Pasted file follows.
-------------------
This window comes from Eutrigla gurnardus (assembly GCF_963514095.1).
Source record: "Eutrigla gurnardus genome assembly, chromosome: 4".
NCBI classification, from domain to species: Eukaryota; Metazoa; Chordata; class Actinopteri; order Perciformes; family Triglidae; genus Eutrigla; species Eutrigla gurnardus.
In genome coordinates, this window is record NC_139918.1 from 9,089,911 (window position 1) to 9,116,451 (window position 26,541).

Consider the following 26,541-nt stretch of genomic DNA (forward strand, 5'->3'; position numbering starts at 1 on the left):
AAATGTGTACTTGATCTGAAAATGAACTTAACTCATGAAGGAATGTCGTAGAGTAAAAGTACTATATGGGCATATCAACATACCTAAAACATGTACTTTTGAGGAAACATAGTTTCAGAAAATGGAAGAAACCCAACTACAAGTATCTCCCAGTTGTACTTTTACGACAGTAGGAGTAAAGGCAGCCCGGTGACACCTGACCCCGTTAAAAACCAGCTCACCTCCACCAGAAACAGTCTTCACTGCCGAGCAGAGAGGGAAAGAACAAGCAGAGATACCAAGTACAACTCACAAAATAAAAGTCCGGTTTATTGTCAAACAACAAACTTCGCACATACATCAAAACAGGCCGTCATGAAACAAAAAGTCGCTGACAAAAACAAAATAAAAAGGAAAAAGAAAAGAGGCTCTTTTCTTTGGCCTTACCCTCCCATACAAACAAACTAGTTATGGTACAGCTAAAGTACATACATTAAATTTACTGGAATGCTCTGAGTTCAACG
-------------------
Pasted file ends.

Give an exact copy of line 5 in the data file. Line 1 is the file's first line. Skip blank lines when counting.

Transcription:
Consider the following 26,541-nt stretch of genomic DNA (forward strand, 5'->3'; position numbering starts at 1 on the left):